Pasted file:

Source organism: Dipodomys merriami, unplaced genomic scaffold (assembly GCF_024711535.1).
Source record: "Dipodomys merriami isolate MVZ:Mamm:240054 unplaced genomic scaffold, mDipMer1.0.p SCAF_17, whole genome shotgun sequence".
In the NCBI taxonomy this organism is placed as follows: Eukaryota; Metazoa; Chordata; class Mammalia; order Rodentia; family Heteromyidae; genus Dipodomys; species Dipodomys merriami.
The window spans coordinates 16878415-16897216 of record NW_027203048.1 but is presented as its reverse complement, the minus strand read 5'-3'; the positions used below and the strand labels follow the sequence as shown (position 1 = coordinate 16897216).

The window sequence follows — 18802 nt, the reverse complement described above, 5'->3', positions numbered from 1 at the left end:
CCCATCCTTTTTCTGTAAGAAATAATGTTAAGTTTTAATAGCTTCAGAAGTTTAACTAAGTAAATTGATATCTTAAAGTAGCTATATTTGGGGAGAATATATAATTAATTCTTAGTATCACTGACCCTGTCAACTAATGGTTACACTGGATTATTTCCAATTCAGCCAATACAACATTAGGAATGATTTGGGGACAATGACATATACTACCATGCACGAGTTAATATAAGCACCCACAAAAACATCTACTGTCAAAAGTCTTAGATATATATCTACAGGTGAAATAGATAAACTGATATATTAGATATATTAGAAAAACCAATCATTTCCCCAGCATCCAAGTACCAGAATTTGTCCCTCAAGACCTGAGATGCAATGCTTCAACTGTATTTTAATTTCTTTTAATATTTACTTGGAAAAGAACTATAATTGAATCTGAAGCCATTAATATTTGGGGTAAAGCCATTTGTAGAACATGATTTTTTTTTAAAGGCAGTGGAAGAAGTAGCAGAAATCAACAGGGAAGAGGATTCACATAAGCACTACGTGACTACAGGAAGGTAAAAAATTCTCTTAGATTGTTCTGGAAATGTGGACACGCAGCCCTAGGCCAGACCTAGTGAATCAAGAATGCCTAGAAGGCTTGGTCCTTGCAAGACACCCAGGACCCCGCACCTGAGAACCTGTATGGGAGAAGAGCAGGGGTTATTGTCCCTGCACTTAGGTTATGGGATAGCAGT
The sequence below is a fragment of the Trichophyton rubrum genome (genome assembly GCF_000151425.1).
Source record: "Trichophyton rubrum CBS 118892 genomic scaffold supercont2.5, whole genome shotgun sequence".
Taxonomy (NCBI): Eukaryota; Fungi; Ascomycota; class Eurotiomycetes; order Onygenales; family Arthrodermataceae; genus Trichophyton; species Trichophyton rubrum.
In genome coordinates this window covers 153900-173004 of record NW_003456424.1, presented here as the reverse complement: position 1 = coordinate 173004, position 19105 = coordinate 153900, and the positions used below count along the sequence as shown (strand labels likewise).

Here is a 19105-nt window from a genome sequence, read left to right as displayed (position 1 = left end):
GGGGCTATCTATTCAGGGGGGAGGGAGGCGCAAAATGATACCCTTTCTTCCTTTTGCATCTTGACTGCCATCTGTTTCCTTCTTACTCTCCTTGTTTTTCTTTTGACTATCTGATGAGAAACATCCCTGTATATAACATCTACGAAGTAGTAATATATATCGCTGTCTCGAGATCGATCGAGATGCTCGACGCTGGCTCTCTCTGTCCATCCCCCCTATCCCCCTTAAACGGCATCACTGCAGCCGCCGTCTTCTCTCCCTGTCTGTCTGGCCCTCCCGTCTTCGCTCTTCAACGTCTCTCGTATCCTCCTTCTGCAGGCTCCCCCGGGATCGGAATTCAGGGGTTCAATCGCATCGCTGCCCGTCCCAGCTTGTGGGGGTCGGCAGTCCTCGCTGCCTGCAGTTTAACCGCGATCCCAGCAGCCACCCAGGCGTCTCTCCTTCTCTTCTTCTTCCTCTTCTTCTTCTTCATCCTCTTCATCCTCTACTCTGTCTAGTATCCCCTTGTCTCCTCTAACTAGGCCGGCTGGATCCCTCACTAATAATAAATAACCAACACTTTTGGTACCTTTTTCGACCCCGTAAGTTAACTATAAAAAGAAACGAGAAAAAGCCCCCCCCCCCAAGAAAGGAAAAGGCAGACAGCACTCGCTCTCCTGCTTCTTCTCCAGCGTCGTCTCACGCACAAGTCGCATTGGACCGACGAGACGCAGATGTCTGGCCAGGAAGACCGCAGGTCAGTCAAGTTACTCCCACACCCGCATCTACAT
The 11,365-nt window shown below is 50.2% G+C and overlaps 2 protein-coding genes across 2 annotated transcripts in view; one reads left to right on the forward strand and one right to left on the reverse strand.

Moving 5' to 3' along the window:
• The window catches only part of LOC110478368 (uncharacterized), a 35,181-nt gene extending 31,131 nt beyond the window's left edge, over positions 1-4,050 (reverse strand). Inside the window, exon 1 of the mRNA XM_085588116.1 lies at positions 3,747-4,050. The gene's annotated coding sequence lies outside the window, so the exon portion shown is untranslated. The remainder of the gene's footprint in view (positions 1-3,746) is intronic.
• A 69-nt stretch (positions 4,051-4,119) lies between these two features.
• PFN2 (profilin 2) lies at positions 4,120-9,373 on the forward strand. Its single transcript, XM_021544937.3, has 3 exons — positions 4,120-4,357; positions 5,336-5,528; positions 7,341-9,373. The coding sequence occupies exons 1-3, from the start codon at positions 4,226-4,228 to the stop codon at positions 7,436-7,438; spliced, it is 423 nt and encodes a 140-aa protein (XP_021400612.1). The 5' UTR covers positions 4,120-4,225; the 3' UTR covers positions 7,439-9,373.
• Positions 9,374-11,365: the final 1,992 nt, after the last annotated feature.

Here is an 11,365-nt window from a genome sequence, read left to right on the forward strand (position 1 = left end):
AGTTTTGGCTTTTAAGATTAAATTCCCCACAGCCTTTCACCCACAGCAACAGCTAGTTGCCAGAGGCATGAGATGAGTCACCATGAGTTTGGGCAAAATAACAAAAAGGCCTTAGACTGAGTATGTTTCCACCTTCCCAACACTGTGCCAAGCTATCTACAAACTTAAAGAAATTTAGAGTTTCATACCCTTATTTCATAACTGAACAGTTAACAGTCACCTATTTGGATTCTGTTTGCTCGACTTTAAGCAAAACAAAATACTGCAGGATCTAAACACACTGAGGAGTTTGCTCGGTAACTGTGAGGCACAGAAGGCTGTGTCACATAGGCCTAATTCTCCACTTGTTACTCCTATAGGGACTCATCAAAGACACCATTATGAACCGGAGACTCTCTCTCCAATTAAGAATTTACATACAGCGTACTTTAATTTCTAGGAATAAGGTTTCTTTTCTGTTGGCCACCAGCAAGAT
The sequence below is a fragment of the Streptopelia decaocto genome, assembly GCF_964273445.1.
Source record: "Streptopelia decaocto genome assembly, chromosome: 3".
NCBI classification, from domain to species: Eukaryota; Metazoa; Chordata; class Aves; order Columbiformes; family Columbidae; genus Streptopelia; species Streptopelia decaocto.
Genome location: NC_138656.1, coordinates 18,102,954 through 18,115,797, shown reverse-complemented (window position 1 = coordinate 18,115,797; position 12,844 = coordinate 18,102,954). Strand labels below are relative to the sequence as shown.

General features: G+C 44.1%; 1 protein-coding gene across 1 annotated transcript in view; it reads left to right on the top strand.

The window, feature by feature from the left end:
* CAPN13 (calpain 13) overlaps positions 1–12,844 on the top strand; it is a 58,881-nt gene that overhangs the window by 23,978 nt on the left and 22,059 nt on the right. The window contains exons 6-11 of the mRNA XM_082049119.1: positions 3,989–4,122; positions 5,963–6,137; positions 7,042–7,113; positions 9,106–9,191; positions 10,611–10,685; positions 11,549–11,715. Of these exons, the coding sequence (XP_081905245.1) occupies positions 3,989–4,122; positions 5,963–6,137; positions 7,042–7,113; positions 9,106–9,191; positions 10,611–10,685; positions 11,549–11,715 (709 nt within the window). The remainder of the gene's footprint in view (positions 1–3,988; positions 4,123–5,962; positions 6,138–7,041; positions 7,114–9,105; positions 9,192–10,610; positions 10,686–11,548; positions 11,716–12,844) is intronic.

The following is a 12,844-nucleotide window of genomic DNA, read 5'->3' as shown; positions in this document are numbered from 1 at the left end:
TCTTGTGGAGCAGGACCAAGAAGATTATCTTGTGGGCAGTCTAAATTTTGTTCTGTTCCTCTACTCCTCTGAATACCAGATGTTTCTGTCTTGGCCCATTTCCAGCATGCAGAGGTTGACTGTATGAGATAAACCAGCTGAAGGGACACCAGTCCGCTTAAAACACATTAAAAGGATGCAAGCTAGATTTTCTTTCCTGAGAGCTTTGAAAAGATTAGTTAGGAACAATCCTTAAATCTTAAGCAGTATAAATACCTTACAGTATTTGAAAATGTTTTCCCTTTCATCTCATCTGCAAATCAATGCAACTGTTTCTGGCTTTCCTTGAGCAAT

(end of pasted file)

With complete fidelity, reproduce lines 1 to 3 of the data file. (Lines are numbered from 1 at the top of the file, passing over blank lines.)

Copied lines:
Source organism: Dipodomys merriami, unplaced genomic scaffold (assembly GCF_024711535.1).
Source record: "Dipodomys merriami isolate MVZ:Mamm:240054 unplaced genomic scaffold, mDipMer1.0.p SCAF_17, whole genome shotgun sequence".
In the NCBI taxonomy this organism is placed as follows: Eukaryota; Metazoa; Chordata; class Mammalia; order Rodentia; family Heteromyidae; genus Dipodomys; species Dipodomys merriami.